On the other hand, Paul Thomson at Scottish American says “IT systems are a great opportunity to re-build your business model and attract top talent. The significant impact of the cloud meant that building our own solution was possible, but it took twice as long and cost twice as much as we thought. Not a good strategy if you are looking to flip your business in the short-term. It also firmly puts technology at the heart of your business, which means you have to cut significant people costs elsewhere to be competitive on margin.”
Where to find resources
As SAAS becomes more ubiquitous, the SME market has become more attractive for software and hardware suppliers. These vendors can assess your needs and provide valuable education. Since this may represent a decade-long investment before you are done, it pays to review as many as a half-dozen proposals in depth before making a decision. Andrew Mondi, CEO at American Color Labs, reviewed a number of industry-specific vendors before selecting Cyrious, a Digital Signage Software package for his large-format printing business, that integrated order processing with their CRM system.
Specific vendors may target your industry. Be cautious about where they are in their own development cycle, you cannot afford to lead them into a new area and be on the “bleeding edge” of their technology. Specifically, you want the ability to “tailor” their system to fit your needs; avoiding expensive customization. The IT system interface like input screens, customer documents and your unique terms and vocabulary should match your business not their standard “package”. Avoid server-centric systems that are costly to upgrade in favor of cloud-based software that provides regular updates to their base system.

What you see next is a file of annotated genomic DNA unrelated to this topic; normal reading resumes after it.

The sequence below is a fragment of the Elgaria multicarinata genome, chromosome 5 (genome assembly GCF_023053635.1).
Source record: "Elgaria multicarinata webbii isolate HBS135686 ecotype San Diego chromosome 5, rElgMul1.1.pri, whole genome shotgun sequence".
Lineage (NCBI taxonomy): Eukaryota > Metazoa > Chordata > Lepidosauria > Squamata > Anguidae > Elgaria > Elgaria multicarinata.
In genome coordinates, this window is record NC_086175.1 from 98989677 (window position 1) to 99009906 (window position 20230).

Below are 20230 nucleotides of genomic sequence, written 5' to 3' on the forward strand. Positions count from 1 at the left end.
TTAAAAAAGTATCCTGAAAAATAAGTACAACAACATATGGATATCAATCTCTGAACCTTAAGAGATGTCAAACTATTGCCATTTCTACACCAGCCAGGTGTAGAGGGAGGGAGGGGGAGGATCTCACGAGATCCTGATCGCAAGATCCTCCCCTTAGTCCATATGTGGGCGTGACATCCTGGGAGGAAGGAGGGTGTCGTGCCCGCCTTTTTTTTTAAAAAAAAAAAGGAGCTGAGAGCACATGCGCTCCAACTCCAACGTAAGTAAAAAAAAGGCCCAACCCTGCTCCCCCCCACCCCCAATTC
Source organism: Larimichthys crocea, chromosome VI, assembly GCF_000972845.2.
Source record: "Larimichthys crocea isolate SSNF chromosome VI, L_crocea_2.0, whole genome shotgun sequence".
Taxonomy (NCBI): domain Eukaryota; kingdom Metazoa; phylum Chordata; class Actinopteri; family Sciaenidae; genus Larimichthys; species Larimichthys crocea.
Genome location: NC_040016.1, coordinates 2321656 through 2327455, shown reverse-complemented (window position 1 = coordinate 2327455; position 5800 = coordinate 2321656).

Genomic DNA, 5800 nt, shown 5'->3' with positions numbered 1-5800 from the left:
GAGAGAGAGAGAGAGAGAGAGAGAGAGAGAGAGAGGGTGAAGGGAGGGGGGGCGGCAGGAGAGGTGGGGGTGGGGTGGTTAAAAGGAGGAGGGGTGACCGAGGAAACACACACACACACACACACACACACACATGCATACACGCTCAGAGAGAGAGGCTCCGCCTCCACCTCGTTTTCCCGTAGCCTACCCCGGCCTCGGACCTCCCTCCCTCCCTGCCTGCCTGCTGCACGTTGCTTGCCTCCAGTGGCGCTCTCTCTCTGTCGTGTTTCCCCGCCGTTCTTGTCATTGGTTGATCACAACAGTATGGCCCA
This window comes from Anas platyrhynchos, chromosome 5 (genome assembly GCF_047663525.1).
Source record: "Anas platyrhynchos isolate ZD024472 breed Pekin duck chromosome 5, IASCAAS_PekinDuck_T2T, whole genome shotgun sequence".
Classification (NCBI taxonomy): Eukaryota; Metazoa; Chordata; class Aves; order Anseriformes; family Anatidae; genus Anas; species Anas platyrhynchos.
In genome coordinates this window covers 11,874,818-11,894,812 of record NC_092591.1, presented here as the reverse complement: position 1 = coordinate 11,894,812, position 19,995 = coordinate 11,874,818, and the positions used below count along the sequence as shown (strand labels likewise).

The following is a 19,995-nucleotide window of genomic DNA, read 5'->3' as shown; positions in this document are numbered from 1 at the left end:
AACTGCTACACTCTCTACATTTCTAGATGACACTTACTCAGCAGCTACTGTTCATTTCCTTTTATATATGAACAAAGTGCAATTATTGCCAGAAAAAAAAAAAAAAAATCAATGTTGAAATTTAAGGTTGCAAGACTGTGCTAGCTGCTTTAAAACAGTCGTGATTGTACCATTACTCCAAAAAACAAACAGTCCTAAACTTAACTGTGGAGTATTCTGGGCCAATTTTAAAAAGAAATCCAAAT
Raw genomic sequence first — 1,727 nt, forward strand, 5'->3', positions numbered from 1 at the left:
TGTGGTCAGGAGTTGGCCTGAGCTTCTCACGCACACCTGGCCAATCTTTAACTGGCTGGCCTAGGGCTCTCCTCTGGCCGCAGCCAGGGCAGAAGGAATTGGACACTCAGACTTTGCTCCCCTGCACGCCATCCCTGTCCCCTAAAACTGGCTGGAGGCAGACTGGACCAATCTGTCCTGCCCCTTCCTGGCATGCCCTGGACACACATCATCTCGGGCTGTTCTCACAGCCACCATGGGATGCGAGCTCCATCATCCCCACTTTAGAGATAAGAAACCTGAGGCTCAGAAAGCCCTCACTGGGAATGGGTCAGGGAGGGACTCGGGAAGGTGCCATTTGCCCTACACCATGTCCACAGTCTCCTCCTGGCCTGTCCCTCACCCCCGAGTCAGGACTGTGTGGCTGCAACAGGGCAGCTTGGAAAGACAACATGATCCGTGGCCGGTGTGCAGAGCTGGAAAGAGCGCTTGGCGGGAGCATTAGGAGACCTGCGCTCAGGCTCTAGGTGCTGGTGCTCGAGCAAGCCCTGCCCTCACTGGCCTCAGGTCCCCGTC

The trade association you belong to will generally have groups that focus on industry-specific solutions. Solicit input from your customers to learn what your competitors are doing well or poorly. Quiz your vendors on trends and their future plans for system enhancements to get a sense for features that could give you a competitive edge.
Resist the urge to delegate
Depending on your own background and personal comfort with technology, you may feel that someone else is better equipped to make decisions about your computer systems, but this could become a significant missed opportunity. As one searcher says, “Don’t let employees make significant technology investment decisions for you. You may need someone who understands the technology well and can review proposed solutions, but the CEO should understand the issues and make the final decision. Employees will have a very hard time making the trade-off between money and technology.”
Another searcher explained, “We used an implementation consultant for salesforce.com and I’d highly recommend doing as much for a high priority system of record. For other applications though (less mission-critical, less feature-rich, fewer configuration options, etc.), doing it internally is much more effective and efficient.”
Mark Anderegg points out, “Make sure you have the appropriate internal personnel to manage the various platforms. We are in a low-tech business, but we outsourced IT management for too long. Vendors typically handled implementation of the systems, but the trickier part is end-user utilization, which is now led by our Operations staff. We did more tinkering around the edges because, thankfully, wholesale improvements were unnecessary.”